Take a look at the snow hitting the east coast. We've had more than a foot so far, and it's still coming down - the local forecasts are telling us that it will get heavier later. I took some shots with my webcam - if I had a digital camera, I could do a lot better:
|Yes, that's my car over there. The side facing the yard is completely packed in - gosh only knows how I'll get in the car when I finally get a chance to get out.|
|Those are my neighbors. Having the snow blower has made me very popular this winter ;-)|
|Another shot of my car|
I've decided to change the way I deliver BottomFeeder. Up to this point, I've been delivering monolithic builds with the application and the runtime packaged together. What I've been working on today (in between snow clearing) has been a new packaging scheme. When the 2.8 release comes out, you'll see this:
- Tar gzip file for each platform. These will contain the directory structure, the base Smalltalk runtime, and the VM, along with the application. The application will be shipped as a parcel which loads at startup.
- Updgrading to a DEV build or a new version will be as simple as downloading the parcel - the only time I expect to be shipping a new runtime and VM is on new releases of the base VisualWorks product
It snowed all night and into the morning here (with about 1/2 inch worth of ice in there for fun). I spent a good long time clearing that this morning - it was hard even with the snow blower. The plow came by (which baffled me - we live on a street with no outlet, I95 has one lane open, and my street gets plowed. Go figure), and that made it harder - I had a drift about 3 feet high to deal with. That had to be chopped down before the blower could even go after it. To give you some idea of how much snow we got, here are some more pictures:
|My daughter gets started on a snow fort|
|My neighbor's kids building a fort|
|My daughter and the neighbor contemplate the job in front of them. Meanwhile, I'm stuck on a conference call....|
Yes, we are pathetic here in Maryland. Schools are closed tomorrow, as are the local (and federal) governments. Word is that side streets won't be plowed for 1 or two days. At least the power stayed on. In the meantime, I posted the new DEV builds for BottomFeeder. Over the next few weeks I will likely be building new runtimes fairly often (VW 7.1 is still under development). However - once VW 7.1 ships, the runtime should stabilize, and updates will mean just a download of the application parcels. In this case, that's BottomFeeder and Twoflower, and compressed, that's less than 250k.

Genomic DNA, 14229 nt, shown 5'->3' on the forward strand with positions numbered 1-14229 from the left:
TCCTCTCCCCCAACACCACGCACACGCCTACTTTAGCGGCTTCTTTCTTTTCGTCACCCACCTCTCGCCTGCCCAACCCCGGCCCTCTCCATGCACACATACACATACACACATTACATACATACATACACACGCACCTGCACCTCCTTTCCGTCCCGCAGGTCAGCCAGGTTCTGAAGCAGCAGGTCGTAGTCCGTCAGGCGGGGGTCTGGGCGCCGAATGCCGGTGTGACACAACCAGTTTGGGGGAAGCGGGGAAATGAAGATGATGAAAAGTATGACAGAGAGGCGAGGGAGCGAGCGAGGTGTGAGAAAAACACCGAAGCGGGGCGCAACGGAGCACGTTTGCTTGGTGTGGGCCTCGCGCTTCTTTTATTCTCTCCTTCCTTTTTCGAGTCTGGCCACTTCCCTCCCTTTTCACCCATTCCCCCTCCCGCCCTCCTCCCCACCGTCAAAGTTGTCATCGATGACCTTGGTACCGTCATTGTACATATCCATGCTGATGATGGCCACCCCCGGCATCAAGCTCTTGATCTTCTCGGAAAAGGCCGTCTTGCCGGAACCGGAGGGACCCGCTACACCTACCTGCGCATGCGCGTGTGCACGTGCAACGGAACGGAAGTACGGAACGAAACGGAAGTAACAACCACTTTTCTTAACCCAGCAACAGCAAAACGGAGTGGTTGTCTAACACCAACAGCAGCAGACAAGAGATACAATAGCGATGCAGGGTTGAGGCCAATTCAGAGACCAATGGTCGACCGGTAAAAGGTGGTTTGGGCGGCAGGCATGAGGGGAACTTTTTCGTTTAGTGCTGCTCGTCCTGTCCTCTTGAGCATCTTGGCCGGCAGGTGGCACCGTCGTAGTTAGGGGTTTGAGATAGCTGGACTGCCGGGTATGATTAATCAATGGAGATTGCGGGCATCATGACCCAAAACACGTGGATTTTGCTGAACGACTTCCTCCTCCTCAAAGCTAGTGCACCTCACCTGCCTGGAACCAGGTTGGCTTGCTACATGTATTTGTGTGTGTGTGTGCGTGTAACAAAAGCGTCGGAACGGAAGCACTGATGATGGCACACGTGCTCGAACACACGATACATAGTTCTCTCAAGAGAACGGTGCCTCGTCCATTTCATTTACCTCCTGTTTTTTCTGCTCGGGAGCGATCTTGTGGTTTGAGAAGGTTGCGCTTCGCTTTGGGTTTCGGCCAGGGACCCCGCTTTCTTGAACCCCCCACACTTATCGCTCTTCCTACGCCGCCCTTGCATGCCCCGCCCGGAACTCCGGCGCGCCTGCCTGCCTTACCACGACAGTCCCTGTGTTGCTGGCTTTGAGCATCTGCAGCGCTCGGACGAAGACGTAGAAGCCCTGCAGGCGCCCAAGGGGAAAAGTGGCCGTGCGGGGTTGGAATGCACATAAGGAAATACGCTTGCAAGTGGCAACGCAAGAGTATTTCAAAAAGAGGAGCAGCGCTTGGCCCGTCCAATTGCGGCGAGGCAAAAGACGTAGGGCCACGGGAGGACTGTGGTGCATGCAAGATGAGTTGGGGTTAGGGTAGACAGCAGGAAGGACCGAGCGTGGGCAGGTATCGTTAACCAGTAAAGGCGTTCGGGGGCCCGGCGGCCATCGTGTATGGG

Yes campers, it's snowing again! The forecast says it's just a tail end dusting - I'm crossing my fingers. Meanwhile, no sign of the 51 inch TV we bought last week. It was supposed to be delivered today - but that kind of assumes roads you can drive on....
Yesterday, I posted on the new deployment process. I'm uploading the first attempt at that now. I re-arranged the download pages as well - DEV builds have their own page now. There will be some shaking out of this over the next few weeks - for one thing, VW 7.1 hasn't shipped yet, and we are now based on VW 7.1. That should stabilize within a few weeks, as we get closer to the VW release date.
Here's one I see in the news every so often - the impending outage of phone numbers. The culprit used to be fax machines, then cell phones. Now, it's VOIP:
Someday soon North American telephone numbers might add up to 12 digits, including area code, instead of the current 10. Verizon, Qwest and BellSouth have urged the Industry Numbering Commission, which regulates the distribution of telephone numbers in North America, to "be proactive" about what the phone companies see as the newest threat to the dwindling supply of available phone numbers: voiceover Internet protocol, or VoIP.I'm sure that phone numbers will run out eventually. The problem with the frequent alarms is the very real "little boy who cried wolf" problem. Yell about every time a new trend comes along, and no one will pay any attention at all...
Buffy and 24 were on a roll again. 24 especially - it's reminding me of how I felt the first time I saw Terminator - it just keeps coming at you, head on, no stop. Barely time for air. i'd go into details, but I've been asked not to. Suffice to say, another good Tuesday of TV
If you visit the download pages for Cincom Smalltalk NC, you'll see a better layout. The downloads are grouped in a way that should make it easier to find things. Download NC Now.
I'm not going to pass comment on this here - but it is an amusing parody of a 404 page. Skewers everyone
Schools are closed again tomorrow (Thursday). The news this morning showed road crews still clearing lanes on the beltways (which explains the lack of cleared snow on the secondary roads around here). I must have some important politico on my street - it was plowed the first day!
I've been unhappy with the layout of various web apps that I manage on this server for awhile now, and I finally decided to do something about it. The survey app, the download pages - they were all sharing a template that I got from marketing awhile back. The tabular layout pushed all the content way, way over to the right, and wasted a lot of space. So I changed all of them - they are far, far simpler now - which means that they should load faster and be easier to view. Let me know if there are any problems.